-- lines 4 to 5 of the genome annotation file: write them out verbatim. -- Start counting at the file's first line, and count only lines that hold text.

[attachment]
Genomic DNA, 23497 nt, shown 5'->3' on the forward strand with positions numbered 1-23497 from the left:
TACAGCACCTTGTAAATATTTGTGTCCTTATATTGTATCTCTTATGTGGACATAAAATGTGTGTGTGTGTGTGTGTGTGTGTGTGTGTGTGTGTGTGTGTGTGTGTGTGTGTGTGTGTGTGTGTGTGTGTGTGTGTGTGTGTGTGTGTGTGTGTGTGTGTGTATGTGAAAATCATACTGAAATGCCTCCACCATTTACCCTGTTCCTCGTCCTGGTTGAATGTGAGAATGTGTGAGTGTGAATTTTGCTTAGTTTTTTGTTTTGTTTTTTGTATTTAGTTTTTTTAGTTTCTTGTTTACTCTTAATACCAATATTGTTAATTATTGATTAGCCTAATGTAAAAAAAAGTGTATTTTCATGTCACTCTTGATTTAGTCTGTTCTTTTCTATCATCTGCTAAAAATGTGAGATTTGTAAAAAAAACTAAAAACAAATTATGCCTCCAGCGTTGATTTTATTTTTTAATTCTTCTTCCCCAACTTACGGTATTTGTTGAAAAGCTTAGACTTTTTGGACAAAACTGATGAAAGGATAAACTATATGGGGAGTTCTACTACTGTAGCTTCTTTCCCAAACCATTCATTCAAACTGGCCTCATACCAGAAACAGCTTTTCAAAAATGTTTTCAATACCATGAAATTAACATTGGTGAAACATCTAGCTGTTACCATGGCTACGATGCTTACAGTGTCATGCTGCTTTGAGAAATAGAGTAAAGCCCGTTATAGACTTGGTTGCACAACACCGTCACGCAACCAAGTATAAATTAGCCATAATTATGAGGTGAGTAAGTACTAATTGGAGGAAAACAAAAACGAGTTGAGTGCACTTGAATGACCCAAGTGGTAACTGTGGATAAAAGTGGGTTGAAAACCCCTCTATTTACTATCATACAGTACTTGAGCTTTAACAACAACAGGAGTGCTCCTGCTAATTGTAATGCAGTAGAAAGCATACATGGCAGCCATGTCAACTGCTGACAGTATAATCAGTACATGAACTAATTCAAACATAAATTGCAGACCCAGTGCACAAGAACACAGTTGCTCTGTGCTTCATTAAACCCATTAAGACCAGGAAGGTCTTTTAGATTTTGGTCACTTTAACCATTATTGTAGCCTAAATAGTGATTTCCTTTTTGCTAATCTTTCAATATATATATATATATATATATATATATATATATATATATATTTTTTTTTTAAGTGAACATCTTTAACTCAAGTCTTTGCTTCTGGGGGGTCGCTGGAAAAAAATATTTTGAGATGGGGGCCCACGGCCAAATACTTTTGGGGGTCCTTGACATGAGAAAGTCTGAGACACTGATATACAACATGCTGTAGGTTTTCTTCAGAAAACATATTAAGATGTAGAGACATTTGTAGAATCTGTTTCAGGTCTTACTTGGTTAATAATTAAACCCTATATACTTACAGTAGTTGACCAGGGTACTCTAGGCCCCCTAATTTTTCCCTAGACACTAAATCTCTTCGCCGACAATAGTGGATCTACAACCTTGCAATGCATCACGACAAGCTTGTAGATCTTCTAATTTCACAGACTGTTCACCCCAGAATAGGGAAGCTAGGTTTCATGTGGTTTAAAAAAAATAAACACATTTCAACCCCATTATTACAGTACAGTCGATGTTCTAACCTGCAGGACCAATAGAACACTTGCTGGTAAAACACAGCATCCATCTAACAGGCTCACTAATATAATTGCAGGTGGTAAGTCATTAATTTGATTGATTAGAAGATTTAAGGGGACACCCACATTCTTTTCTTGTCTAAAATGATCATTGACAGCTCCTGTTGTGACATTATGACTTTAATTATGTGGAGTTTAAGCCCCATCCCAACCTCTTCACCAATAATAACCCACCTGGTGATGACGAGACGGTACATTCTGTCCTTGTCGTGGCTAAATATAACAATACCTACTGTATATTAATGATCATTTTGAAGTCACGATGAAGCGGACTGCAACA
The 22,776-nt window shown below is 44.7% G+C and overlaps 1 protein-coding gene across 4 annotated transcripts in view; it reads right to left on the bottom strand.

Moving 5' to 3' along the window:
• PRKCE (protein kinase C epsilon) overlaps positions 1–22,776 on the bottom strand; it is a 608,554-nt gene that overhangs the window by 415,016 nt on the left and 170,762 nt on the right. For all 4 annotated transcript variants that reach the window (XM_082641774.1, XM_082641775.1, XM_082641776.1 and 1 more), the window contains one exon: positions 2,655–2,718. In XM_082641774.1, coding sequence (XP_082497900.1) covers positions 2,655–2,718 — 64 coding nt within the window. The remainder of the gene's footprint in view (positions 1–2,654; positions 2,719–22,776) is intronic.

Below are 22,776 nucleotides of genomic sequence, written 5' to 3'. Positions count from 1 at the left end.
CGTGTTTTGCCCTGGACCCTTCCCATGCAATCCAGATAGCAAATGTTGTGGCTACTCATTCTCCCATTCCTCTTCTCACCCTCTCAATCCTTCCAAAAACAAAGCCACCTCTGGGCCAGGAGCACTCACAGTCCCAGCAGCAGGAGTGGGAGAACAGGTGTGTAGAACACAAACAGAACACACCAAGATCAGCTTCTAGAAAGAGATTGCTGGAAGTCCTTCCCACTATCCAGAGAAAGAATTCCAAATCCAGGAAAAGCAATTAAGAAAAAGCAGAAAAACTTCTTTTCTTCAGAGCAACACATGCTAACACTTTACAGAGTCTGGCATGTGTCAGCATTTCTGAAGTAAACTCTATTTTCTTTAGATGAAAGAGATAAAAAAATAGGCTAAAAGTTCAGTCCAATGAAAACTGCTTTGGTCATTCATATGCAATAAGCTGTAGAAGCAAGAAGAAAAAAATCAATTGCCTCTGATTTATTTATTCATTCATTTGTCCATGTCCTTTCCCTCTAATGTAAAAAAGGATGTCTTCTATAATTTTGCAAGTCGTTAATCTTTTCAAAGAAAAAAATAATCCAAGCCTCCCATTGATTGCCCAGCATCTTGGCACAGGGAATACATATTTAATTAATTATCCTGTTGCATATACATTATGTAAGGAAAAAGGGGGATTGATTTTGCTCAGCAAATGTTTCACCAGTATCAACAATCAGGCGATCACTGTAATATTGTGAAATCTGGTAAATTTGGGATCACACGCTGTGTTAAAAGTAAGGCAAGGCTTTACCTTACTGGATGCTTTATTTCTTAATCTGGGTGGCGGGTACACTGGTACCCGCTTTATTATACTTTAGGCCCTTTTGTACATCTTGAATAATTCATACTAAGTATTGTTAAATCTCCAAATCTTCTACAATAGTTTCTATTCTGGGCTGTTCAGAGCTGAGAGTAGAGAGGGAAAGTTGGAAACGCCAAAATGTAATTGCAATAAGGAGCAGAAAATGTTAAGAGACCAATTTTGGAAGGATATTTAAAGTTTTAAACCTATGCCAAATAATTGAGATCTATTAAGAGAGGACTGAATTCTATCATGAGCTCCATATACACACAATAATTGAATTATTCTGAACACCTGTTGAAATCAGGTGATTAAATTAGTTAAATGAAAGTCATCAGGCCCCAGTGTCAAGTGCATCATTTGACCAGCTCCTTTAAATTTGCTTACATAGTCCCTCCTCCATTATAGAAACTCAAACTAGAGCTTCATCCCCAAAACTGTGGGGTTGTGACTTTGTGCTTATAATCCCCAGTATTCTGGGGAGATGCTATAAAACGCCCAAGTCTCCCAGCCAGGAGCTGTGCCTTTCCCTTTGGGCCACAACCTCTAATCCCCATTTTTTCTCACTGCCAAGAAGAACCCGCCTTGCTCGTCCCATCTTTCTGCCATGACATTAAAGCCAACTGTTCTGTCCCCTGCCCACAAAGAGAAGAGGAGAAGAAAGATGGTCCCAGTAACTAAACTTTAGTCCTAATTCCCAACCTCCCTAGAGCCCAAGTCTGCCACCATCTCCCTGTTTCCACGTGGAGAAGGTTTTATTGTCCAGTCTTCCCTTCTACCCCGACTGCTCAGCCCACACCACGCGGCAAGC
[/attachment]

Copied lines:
Moving 5' to 3' along the window:
• PRKCE (protein kinase C epsilon) overlaps positions 1–22,776 on the bottom strand; it is a 608,554-nt gene that overhangs the window by 415,016 nt on the left and 170,762 nt on the right. For all 4 annotated transcript variants that reach the window (XM_082641774.1, XM_082641775.1, XM_082641776.1 and 1 more), the window contains one exon: positions 2,655–2,718. In XM_082641774.1, coding sequence (XP_082497900.1) covers positions 2,655–2,718 — 64 coding nt within the window. The remainder of the gene's footprint in view (positions 1–2,654; positions 2,719–22,776) is intronic.